I suppose THE place to be on the summer solstice is Stonehenge. But I loath Stonehenge. My youngest drew a picture of me being sad at Stonehenge a few years ago, when yet another American guest demanded to visit. The drawing hangs proudly on the refrigerator. Why do I hate it so? Because it is just a bunch of rocks. In a field. That takes 2 very very very long hours to get to from my house, a journey that feels even longer as it shouldn’t take that long at all. If only all those idiot gawkers on the 303 didn’t make the traffic crawl along. Actually it doesn’t even crawl. It stands still, with occasional bursts of forward movement. And no, it isn’t a Druid site. The Victorians made that up. So you put all those ridiculous costumes away. (it is actually much older ….but I just can’t muster any enthusiasm…). However, the summer solstice I do love. The longest day of the year in a country that can often be dark and cold. And what better place to spend it than with Alice on the Common.
London is a very green city. Surprisingly green when you read the stats. Of course there are the 8 beautiful Royal Parks, which would have all been royal hunting grounds back in their day, and cover almost 5,000 acres in Greater London. But the Commons are for the people, hence the name, a place where people could have grazed their sheep. I googled the total acreage in London and got a long list of public green spaces with the footnote that other large, green spaces are recognized under a different Commons Act….suffice to say, London has a lot of protected, common land. And while the sheep may have gone, we don’t need the land any less. In fact, given the closeness that is modern urban living, we need them even more. Down here in SW London, everyone uses the Commons. Dog walkers, exercise clubs, cyclists, football leagues of all ages, cricket, lots of cricket. Rugby too. Families, teenagers, runners, power walkers, packs of chattering women holding takeaway coffees. My youngest had a lacrosse training session on Wandsworth Common last Sunday. All the local schools use the Commons for games, for matches, running children round. And in the hot weather people just lay themselves down, anywhere, and soak up the rays. I have always lived near a Common, in London. Our first house was close to Wandsworth Common. Our second equidistant between Wandsworth and Tooting Bec. Now we live just off Tooting Bec Common, a sprawling area of green that even boasts its own Lido. That is an outdoor, public swimming pool to my non-UK friends. Clapham Common is only up the road and I have run more races round it than I can count. These three Commons are a reason that southwest London is such a desirable place for families to live. Maintained by the local council, these spaces are taken seriously by local residents. Very seriously. Recently, CrossRail (a new speedy railway) development threatened a corner of Wandsworth Common……wow, I have never seen residents so angry, so motivated, so engaged. No way was that going to happen. And by use of all democratic processes available, it didn’t. Thankfully.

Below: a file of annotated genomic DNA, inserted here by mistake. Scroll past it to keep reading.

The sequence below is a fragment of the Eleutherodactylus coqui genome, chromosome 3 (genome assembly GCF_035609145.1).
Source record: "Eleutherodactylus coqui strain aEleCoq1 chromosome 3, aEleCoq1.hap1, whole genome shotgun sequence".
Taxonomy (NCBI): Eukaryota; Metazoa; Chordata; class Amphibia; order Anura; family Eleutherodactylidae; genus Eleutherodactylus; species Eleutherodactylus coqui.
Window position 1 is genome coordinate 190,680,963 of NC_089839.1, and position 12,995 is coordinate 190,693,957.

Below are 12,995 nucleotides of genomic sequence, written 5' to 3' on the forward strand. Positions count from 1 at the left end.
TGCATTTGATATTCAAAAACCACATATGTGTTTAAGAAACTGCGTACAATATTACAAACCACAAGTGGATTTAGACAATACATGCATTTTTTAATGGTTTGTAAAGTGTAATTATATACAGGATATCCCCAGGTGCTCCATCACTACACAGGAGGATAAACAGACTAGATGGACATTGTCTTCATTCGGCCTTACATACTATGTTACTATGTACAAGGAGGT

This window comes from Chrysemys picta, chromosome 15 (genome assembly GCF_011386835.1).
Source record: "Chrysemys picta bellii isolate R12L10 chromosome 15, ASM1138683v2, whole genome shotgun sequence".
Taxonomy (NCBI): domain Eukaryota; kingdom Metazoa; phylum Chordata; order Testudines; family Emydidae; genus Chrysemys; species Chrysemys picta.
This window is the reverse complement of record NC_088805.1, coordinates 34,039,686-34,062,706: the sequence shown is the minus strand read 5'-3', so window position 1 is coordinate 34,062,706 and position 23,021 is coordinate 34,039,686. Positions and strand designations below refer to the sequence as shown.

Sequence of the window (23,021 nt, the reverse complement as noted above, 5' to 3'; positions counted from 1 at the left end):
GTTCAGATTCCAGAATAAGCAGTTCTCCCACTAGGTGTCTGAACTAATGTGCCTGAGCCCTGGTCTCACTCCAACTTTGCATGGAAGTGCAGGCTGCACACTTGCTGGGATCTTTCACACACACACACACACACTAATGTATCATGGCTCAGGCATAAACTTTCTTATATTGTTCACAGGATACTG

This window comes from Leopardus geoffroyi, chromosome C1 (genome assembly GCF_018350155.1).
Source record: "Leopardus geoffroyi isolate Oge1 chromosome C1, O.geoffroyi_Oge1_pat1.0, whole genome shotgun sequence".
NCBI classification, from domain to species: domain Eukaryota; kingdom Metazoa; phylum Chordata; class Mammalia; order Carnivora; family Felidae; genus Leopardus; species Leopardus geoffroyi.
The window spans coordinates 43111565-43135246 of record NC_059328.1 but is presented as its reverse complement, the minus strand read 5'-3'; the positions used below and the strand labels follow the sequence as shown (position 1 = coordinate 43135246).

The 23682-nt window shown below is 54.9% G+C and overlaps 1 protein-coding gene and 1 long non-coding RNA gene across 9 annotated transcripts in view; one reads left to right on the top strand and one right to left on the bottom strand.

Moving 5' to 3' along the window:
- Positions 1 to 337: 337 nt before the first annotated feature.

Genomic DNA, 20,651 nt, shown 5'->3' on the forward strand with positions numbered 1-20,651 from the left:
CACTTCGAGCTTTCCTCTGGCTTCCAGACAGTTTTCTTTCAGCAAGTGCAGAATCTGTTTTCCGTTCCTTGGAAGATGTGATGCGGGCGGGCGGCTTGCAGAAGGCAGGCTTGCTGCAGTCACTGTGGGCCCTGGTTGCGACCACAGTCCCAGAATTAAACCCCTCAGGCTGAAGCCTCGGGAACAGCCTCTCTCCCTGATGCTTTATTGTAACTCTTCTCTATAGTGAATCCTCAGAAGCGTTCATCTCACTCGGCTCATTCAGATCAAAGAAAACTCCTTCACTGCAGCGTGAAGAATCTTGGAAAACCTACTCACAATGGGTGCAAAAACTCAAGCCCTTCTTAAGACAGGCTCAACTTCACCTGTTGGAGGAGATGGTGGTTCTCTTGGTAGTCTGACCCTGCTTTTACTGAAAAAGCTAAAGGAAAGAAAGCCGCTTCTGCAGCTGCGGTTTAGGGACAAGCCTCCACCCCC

So when Alice suggested we meet up, in the evening, on the Common, Wandsworth Common, how could I say no. We bought gin and tonics from the Hope Pub and carried them across the street, you are allowed to do that here. Flopped down on the rather parched grass, it has been hot, hot, hot lately, with Alice’s gorgeous dog Peppa next to us. We watched a game of softball played by two London Adult Mixed Softball League teams, strangers all. The level of skill was impressive from these Brits. We cheered for both sides. And we set the world to rights. For hours. The sun stayed out….and eventually turned the sky to that amazing inky blue.
Stonehenge can remain the venue for misinformed, historically inaccurate, aging hippies. Southwest London, on the Common, is the truly perfect location for the solstice, and perfect it was.